Singing together in the car or a lullaby before bed, discussing issues of power and privilege raised in the musical Hamilton, or improvising lyrics to a catchy melody—these are among the many ways music can be its own instrument in interactions between parents and children.
These parent-child activities are at the heart of a new grant from the Grammy Foundation to support the research of Lisa Koops, an associate professor of music education at Case Western Reserve University.
The Recording Academy, which presents the Grammy Awards—among the music industry’s highest recognitions—also supports the Grammy Foundation.
Documenting how parents’ musical practices, beliefs and perceptions influence the early development of their children, Koops will spend time over the next year with eight extended families of diverse cultural, ethnic and familial backgrounds and neighborhoods in Northeast Ohio.
“I want to reach a better and broader understanding of how families deploy music in different situations—be it using calming songs to quiet an argument among siblings or holding a dance party when feeling cooped up during the winter,” said Koops, who also teaches classes at The Music Settlement in Cleveland.
The project will yield a book on “musical parenting and parenting musically” that shares the stories of the eight families, woven together with data Koops has collected with Cleveland-area families during research studies over the last nine years, in ways that illustrate the range, depth and dynamic force of music.
Koops will also document the reasoning or pressures behind musical parenting choices, such as beliefs that learning to play an instrument gives students an advantage academically or will help them gain entrance to college.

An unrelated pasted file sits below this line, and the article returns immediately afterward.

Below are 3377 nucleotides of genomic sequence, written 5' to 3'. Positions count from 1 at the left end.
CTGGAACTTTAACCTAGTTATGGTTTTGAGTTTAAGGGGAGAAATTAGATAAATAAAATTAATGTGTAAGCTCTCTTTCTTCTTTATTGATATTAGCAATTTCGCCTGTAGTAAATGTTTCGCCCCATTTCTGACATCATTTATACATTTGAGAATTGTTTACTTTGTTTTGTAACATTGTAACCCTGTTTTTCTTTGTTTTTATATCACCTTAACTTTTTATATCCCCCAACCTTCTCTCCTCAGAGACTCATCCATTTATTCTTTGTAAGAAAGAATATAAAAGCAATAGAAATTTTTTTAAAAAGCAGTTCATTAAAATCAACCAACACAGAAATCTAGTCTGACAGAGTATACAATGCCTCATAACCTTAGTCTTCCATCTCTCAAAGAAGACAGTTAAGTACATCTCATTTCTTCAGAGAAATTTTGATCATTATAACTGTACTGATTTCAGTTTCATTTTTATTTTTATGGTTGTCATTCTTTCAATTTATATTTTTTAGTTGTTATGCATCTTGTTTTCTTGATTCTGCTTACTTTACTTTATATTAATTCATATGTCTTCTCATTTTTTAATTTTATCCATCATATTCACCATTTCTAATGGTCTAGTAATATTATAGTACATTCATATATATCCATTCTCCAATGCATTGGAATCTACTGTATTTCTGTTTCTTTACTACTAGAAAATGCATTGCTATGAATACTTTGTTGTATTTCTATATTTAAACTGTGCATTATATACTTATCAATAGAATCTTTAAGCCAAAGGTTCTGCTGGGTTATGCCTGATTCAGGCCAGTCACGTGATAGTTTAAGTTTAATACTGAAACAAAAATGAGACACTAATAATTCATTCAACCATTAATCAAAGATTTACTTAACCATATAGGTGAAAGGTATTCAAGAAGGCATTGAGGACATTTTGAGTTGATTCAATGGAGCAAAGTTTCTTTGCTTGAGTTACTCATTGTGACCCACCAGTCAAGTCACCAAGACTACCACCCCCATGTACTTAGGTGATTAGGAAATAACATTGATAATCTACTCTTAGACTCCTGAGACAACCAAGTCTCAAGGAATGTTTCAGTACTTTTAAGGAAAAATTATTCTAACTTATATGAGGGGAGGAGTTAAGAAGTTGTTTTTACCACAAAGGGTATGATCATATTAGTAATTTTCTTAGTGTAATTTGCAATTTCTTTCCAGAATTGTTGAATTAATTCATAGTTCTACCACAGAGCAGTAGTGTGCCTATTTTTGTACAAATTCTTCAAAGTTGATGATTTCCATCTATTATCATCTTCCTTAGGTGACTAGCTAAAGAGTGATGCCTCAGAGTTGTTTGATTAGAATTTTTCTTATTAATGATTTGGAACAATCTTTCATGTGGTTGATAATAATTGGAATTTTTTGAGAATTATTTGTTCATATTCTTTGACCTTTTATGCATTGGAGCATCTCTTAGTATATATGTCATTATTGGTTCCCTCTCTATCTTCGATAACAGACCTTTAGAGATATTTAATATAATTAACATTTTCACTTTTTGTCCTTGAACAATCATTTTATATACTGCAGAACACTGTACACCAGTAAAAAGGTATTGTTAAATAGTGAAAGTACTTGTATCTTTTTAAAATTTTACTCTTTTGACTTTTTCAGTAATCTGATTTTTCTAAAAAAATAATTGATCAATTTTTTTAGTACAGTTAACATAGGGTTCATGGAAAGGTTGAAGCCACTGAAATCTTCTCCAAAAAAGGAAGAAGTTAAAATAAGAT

The findings will complement a growing body of scientific studies, including brain scans, showing how musical interactions are associated with linguistic, motor, cognitive and empathetic improvements.
“While ongoing research will help paint a fuller picture of how music can be used to aid development and personal success,” Koops said, “it’s also important to not lose sight of making music for music’s sake, such as learning the skills to play an instrument or sing in tune.”
In early March, Koops’s research also received support from the university’s ACES+ Program, in the form of an Advance Opportunity Grant. All faculty are eligible for these awards that supply supplemental support.
Each year, the Grammy Foundation funds academic research to learn more about the “impact of music on the human condition” and to advance “understanding, appreciation and advancement of the contribution of recorded music to American culture—from the artistic and technical legends of the past to the still unimagined musical breakthroughs of future generations of music professionals.”